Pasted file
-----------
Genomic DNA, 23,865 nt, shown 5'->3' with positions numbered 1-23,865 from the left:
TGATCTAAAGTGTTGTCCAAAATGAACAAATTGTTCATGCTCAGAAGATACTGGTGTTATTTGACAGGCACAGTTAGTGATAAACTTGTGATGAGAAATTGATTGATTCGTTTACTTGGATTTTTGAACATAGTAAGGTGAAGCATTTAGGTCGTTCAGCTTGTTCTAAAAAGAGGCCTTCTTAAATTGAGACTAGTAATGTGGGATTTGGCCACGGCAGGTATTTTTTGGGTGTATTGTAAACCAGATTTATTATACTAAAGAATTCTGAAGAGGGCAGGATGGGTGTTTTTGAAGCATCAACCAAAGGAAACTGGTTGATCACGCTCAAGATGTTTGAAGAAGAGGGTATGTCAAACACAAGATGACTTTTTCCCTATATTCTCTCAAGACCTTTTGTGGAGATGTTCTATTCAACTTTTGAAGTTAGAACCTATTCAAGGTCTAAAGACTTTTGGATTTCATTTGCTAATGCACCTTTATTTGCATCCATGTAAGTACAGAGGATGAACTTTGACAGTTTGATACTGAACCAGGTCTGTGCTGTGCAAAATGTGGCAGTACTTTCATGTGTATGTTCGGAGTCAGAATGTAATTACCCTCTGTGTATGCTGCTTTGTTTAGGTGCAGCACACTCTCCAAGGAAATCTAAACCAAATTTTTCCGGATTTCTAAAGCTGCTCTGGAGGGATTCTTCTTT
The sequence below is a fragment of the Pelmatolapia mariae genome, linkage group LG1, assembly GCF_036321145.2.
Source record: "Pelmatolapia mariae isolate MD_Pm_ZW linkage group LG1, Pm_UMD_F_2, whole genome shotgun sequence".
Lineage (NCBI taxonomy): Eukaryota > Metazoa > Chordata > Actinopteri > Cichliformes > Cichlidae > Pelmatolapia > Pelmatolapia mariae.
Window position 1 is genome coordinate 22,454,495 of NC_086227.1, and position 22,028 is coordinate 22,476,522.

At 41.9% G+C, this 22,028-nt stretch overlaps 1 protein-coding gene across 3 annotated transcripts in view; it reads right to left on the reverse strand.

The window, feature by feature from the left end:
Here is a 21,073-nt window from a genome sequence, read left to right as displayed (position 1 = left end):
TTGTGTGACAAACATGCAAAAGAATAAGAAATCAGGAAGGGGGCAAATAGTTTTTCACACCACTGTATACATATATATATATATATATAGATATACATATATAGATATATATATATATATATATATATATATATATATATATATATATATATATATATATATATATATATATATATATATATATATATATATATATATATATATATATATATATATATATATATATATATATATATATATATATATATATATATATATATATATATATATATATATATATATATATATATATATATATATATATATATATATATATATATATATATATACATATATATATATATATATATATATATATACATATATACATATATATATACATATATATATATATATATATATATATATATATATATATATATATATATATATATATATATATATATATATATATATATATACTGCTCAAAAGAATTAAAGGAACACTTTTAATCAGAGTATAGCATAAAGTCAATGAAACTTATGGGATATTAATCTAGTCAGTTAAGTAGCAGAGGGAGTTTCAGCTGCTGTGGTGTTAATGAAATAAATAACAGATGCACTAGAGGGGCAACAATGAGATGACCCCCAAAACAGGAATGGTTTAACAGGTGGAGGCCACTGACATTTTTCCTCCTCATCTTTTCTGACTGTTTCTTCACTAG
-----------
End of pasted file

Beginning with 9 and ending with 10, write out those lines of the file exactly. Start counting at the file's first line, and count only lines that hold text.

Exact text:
Here is a 21,073-nt window from a genome sequence, read left to right as displayed (position 1 = left end):
TTGTGTGACAAACATGCAAAAGAATAAGAAATCAGGAAGGGGGCAAATAGTTTTTCACACCACTGTATACATATATATATATATATATAGATATACATATATAGATATATATATATATATATATATATATATATATATATATATATATATATATATATATATATATATATATATATATATATATATATATATATATATATATATATATATATATATATATATATATATATATATATATATATATATATATATATATATATATATATATATATATATATATATATATATATATATATATATATATATATATATATATATATATATATATACATATATATATATATATATATATATATATACATATATACATATATATATACATATATATATATATATATATATATATATATATATATATATATATATATATATATATATATATATATATATATATATATATACTGCTCAAAAGAATTAAAGGAACACTTTTAATCAGAGTATAGCATAAAGTCAATGAAACTTATGGGATATTAATCTAGTCAGTTAAGTAGCAGAGGGAGTTTCAGCTGCTGTGGTGTTAATGAAATAAATAACAGATGCACTAGAGGGGCAACAATGAGATGACCCCCAAAACAGGAATGGTTTAACAGGTGGAGGCCACTGACATTTTTCCTCCTCATCTTTTCTGACTGTTTCTTCACTAG